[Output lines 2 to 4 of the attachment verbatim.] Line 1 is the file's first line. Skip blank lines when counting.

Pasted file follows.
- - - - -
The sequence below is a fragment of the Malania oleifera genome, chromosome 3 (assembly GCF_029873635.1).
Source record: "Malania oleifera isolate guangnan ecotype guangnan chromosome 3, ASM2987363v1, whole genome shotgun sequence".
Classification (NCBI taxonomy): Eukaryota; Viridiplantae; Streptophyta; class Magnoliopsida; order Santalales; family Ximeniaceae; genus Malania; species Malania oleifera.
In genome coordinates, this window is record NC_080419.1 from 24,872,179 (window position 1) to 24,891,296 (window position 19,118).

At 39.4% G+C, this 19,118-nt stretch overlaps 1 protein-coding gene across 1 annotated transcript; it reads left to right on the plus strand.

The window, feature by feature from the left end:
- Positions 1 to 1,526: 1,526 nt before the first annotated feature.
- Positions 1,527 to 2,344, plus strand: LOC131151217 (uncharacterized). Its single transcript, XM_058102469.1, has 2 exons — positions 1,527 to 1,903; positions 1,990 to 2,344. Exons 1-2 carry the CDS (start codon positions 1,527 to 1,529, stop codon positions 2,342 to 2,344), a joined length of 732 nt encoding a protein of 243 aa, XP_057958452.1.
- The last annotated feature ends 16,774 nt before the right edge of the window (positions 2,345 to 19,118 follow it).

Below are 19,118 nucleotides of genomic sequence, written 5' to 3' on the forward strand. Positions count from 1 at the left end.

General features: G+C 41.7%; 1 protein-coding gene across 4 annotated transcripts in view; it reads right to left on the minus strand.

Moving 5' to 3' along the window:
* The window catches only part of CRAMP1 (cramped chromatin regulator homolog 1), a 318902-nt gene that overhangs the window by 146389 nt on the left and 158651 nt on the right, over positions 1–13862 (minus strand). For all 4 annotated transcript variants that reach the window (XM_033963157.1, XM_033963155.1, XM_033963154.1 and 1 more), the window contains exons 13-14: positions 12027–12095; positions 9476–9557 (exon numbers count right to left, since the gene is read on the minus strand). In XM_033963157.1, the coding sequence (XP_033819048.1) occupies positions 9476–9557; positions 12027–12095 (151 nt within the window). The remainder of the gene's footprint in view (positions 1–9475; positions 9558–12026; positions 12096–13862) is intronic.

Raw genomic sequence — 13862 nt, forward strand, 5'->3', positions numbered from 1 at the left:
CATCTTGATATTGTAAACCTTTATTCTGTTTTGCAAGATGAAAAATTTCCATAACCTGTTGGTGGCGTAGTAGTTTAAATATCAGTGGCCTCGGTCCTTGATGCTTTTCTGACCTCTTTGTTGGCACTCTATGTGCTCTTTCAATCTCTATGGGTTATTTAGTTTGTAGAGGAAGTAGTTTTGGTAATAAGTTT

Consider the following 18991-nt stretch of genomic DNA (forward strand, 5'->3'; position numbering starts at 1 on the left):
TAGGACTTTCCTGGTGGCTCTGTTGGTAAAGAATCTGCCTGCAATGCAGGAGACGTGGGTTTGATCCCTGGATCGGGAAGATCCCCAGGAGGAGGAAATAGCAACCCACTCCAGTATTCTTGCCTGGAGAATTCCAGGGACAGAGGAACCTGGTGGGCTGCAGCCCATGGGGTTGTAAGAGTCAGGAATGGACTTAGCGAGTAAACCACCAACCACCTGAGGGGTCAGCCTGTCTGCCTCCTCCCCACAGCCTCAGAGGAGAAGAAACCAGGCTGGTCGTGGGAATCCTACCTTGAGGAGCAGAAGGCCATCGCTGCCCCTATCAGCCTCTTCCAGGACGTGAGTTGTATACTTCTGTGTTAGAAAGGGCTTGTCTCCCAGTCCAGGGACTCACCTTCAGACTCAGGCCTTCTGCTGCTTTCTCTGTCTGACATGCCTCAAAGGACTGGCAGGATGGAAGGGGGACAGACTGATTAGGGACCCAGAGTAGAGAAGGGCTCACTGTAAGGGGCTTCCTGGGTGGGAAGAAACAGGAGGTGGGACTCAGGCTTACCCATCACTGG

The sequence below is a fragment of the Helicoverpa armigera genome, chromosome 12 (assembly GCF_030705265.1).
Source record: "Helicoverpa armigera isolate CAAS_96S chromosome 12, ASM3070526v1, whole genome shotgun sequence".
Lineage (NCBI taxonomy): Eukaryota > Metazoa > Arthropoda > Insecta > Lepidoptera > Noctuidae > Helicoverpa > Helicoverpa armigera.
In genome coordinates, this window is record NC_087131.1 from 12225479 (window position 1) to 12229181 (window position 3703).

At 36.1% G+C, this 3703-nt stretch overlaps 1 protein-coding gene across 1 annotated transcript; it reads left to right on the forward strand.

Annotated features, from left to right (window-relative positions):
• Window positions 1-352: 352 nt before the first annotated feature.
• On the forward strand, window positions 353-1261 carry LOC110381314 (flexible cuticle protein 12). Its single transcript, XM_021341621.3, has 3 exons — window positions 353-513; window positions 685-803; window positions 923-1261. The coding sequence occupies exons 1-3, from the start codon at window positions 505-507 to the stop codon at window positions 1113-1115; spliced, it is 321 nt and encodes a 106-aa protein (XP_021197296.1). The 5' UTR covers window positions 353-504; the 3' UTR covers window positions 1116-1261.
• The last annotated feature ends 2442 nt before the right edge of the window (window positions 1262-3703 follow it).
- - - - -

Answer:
Source record: "Malania oleifera isolate guangnan ecotype guangnan chromosome 3, ASM2987363v1, whole genome shotgun sequence".
Classification (NCBI taxonomy): Eukaryota; Viridiplantae; Streptophyta; class Magnoliopsida; order Santalales; family Ximeniaceae; genus Malania; species Malania oleifera.
In genome coordinates, this window is record NC_080419.1 from 24,872,179 (window position 1) to 24,891,296 (window position 19,118).